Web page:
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M.Besant E.Walter
Jerusalem, the city of Herod and Saladin


Sir John Froissart's Chronicles of England, France, Spain and the Ajoining Countries from the latter part of the reign of Edward II to the coronation of Henry IV in 12 volumes 

Chronicles of Enguerrand De Monstrelet (Sir John Froissart's Chronicles continuation) in 13 volumes 

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M.Besant E.Walter
Jerusalem, the city of Herod and Saladin
page 237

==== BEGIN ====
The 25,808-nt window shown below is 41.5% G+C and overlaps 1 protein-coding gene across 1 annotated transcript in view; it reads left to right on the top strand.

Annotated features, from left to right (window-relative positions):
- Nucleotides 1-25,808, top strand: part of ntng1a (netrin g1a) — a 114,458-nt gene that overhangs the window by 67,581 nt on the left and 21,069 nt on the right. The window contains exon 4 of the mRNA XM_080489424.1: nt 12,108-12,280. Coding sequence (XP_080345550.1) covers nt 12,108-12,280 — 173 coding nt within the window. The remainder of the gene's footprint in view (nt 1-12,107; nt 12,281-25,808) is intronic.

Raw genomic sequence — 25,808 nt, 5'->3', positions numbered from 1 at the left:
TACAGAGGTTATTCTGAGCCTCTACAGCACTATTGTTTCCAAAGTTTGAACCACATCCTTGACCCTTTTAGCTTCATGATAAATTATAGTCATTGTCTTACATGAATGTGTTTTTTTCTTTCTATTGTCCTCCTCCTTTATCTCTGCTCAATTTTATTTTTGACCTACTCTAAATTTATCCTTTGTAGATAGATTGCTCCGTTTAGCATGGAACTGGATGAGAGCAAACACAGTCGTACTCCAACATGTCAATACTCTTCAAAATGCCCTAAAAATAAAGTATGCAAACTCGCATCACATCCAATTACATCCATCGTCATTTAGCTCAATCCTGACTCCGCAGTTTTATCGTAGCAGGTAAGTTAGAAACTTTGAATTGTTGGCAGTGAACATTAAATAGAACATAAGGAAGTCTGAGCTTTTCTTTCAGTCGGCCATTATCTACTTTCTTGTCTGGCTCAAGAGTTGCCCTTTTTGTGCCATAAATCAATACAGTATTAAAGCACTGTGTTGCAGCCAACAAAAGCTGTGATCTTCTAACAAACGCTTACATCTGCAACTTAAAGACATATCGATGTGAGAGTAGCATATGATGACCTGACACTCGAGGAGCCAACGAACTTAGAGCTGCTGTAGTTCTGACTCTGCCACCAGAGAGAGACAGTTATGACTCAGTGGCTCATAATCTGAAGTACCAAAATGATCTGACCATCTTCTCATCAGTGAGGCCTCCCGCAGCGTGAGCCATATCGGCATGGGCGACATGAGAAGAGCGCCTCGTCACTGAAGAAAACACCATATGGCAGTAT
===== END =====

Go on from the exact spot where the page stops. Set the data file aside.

success of .their coreligionists, and they thought certain plunder was better than the dubious chances of a protracted siege. Fortunately, it was "now late in the summer. With the autumn came the first shiploads of pilgrims, and consequently reinforcements for Baldwin. The Saracens, satisfied with their victory, and fearing reprisals, judged it prudent to retire, and accordingly fell back on Damascus, where their general-in-chief, Maudud, was murdered. It was well for the Christian kingdom that they went away when they did. For a universal panic had seized on all the, cities, and it wanted but an unsuccessful engagement to put an end to the Christian power altogether. More misfortunes fell upon them. There was a terrible famine at Edessa and in Antioch ; and an earthquake was felt through the whole of Syria, from north to south. Whole cities of Cilicia were thrown into ruins. Thirteen towns fell in Edessa; and in Antioch many churches were destroyed. In the famine which devastated Edessa, Baldwin du Bourg looked for aid from Count Jocelyn, but was disappointed. Moreover, when he sent deputies to Antioch, these were insulted by Jocelyn's knights, who taunted them with the apathy and indolence of their lord. Baldwin du Bourg determined on revenge. Pretending to be sick he sent for Jocelyn, who came without suspicion, and was received by the other in bed. Then, reproaching him in the bitterest terms for ingratitude, he ordered him to be thrown into prison, loaded with chains, and deprived him of all his possessions. As soon as Jocelyn was free he went to join the king at Jerusalem, and seems, like an honest knight and good fellow, as he was, to have entirely forgiven his ill-treatment. Certainly he deserved it. The next year saw another defeat of the Saracens. The Emir was accused of complicity in the murder of Maudud, and a vast army was gathered together, against

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